Originally Posted by Brutus
In Vince's words, it most definitely is. Vince said all along is that he wanted to take an ordinary guy and bring him along a character transformation from "Mr. Chips to Scarface." However, they couldn't make the protagonist an antagonist at risk of losing viewers, so they had to use other characters' flaws and other antagonists to contrast him against in order for people to maintain some level of sympathy or at least a vague attachment.
If you notice, Breaking Bad has something very much in common with Sopranos is that in order for people to still root for, or at least not dislike Walter, they have to established other threats and other people that you enjoy seeing hurt or killed. They are establishing depth to keep the main character having sympathetic motives and a rooting interest.
I'm not saying there aren't other shows that are deeper. Heck, LOST is one of the most in-depth shows at building characters I've ever seen. Breaking Bad certainly isn't on that level. But whether you realize it or not, Breaking Bad would have never survived as a show if they weren't building the depth of other characters. It's the only reason an anti-hero can survive as a fascinating protagonist without alienating the show's viewers.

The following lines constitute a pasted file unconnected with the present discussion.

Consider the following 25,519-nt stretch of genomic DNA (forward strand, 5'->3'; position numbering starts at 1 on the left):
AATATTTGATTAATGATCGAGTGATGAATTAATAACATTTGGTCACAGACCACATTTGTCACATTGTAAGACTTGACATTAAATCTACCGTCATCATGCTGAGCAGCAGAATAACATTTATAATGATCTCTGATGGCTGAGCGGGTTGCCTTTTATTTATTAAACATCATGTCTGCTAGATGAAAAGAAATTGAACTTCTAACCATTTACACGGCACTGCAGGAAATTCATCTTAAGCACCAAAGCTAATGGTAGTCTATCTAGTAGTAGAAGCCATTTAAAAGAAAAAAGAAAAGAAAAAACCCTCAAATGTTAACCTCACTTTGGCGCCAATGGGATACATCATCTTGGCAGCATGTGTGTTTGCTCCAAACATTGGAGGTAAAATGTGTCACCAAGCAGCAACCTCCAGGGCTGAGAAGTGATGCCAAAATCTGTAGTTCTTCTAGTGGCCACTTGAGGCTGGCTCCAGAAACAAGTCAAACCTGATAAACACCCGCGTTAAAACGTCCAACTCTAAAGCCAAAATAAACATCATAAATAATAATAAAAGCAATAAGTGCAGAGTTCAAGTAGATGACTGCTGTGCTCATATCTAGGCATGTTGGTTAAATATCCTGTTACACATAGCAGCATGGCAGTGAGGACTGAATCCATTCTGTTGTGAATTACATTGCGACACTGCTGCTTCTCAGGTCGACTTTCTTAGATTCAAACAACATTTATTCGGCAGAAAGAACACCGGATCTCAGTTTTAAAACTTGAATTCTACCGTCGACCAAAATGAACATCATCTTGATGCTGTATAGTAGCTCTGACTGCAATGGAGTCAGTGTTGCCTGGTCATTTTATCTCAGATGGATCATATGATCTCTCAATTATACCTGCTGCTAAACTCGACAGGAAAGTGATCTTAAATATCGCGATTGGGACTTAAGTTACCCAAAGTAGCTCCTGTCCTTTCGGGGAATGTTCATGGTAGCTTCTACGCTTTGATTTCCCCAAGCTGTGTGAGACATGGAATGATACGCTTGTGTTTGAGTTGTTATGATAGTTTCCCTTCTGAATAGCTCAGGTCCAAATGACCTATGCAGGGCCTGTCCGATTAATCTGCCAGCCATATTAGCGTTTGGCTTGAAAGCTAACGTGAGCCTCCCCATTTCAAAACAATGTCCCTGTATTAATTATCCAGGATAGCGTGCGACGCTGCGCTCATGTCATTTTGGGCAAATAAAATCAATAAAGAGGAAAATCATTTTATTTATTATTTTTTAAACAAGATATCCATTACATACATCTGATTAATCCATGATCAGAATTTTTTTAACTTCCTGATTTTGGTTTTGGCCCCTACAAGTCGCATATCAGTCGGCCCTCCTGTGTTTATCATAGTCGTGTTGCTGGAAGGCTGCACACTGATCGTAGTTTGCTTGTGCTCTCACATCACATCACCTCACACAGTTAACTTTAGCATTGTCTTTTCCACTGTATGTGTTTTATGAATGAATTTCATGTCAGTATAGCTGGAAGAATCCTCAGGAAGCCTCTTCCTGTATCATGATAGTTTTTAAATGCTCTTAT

Oh, it's definitely a character transformation show, just not a character exploration one. I just think it lacks any depth of thought about the world the characters live in. It's very much a contrived world that's a setting for the show. Mr. Chips to Scarface is what they've done and it's a lot of fun. But it's not the same as character depth. Yes, they have the anti-hero, antagonist/protagonist thing going, but it's not really authentic for me. And honestly, it's fine with me. It's a suspense thriller. Scenes like the final one in the first episode of this season is what Breaking Bad is all about. That scene was awesome and captures what's great about Breaking Bad. The chess scene in the first season of The Wire captures what that show is all about. Two different animals, great in their own way. Again, I think if you watch The Wire, you'll see where I'm coming from. I think you'll see the difference.
People compare The Sopranos to The Wire a lot and I loved The Sopranos, but I don't think they are much alike at all. In my opinion, Sopranos is also not in the same universe as The Wire. The Sopranos characters were likeable and had some depth to them, but they were still clearly TV drama characters.
It's funny you brought up Lost because I almost mentioned that show in my last post. I thought lost was total genius.....right up to the last few episodes where it fell flat for me. The character development, evolution. Lost was all about the characters and their interaction. The world they created was just a backdrop for that. It seems like the characters are a backdrop for the plot they created for Breaking Bad. Of course, this is all just my own opinion. People see different things when they watch TV.